Past SR contributor Kirsten Voris has recently taken part in the creation of the Trauma-Sensitive Yoga Deck for Kids along with Brooklyn Alvarez and David Emerson.
The 50-card deck and the informative booklet are meant for caregivers, therapists, and teachers as a way to encourage agency and embodiment in children who have experienced trauma. The unique yoga deck is perfect for every kind of instruction and specifically informed to help people, offering games and activities to use yoga as a way to heal.
You can buy this yoga deck from the publisher’s website. Read Kirsten’s work featured in Issue 18 of Superstition Review.
The story begins with me moving from mountain to cat, passing through cat tuck. Leading with the back of my neck, I pull forward, bringing my knees to ground and curling my spine outward, tucking my chin, chest, and stomach in, in, in, then flattening it all to natural alignment starting at the tailbone and moving up the spine to my head.
I kneel in cat, wrists under shoulders, head forward, back straight. The teacher approaches and reaches down to touch the vertebrae between my shoulder blades. “Can you straighten here?” she asks. I let my spine sink between my shoulder blades. “You don’t want to make a valley,” she says. I lift my spine back up a little. She presses down. “Now what about this vertebra?” I feel her finger on the bone, and I know how she wants me to move, but I can’t imagine how to move there. “It’s as if you’re beginning cobra,” she says, and so I pull my shoulders down my back, lift up through my chest. “Where are you feeling that? What are you tightening to make that happen?” she asks.
“My arms,” I say, and my armpits are quivering with effort but it’s not quite my arms—this position is creating a curious feeling in my stomach and chest, an opening that feels close to a breaking. It doesn’t hurt, but it’s difficult—and new. It’s also triggering insight: this is my problem, this is the weak link. “That’s what you want,” she says. “Every time. Every time.”
Oh the ecstasy of self-improvement fantasies. I walked home marveling at the new lift in my chest and ribs, the catch of my breath as if the top of my lungs weren’t used to such space and struggled to fill it. I envisioned a new me, one who, empowered by strength in the small connective muscles of my back, could throw farther, lift more, sing louder, swing a bat faster, and impress my father-in-law with my steady grip on the pistol we shoot once a year or so at the hunting camp.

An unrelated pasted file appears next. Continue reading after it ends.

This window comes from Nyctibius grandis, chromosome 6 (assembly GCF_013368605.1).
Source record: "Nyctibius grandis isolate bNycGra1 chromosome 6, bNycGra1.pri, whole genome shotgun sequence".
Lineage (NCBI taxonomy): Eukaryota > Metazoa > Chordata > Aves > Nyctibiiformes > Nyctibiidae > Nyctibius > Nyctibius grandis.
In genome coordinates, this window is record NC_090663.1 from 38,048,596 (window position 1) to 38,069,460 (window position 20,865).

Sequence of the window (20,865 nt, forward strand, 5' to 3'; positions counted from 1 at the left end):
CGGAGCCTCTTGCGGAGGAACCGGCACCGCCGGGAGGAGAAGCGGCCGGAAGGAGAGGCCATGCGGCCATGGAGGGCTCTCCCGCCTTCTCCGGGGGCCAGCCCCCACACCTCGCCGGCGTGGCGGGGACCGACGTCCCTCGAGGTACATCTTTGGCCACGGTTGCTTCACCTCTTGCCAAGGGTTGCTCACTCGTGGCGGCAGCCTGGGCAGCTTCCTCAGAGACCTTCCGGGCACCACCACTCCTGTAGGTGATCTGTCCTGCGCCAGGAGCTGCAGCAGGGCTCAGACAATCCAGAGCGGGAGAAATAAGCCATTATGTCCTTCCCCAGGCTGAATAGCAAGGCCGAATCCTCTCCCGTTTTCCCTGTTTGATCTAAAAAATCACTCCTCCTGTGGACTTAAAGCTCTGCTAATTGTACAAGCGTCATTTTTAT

Poor unimproved former self, I thought. That unenlightened she found it easier to breathe when slightly slumped, could push herself harder and farther if she went sloppily, bullying past her field of energy instead of staying in it. But this NEW self leads with her heart. She moves deliberately, discerning what is needed from what is not. She knows how to be where she is and how to fill that space. She will never slump again.
Can I tell you it is self-published? Can I say that without it feeling like a confession? It’s a book of poems, and it didn’t win any contests. No one important wrote a blurb. The back cover is blank but for my bio and a barcode. I paid for the rights to use the cover art, and I looked at other poetry books to figure out how to format the front and back matter. I chose the font type and size and spacing. I set the price. I wrote the description for amazon.com. I did it by myself on createspace.com, a division of Amazon.
My motivation to self-publish was 80% closure (i.e., get these 10-year old poems out of my head so I can move on) and 20% hope (i.e., maybe someone will like them). The first draft of my book bio: “She is happy to put this book (her first) into the world so she can forget about it and move on to other things.” I thought it was amusingly self-deprecating at the time, but on one of my final proofs it suddenly sounded sad and a little F-you if you’re dumb enough to buy this book. Shame runs deep. I haven’t worked hard enough, I haven’t tried hard enough to win a first book contest, I don’t participate enough in the literary community. Someone important will see this and shake their head: There’s a lot of crap out there.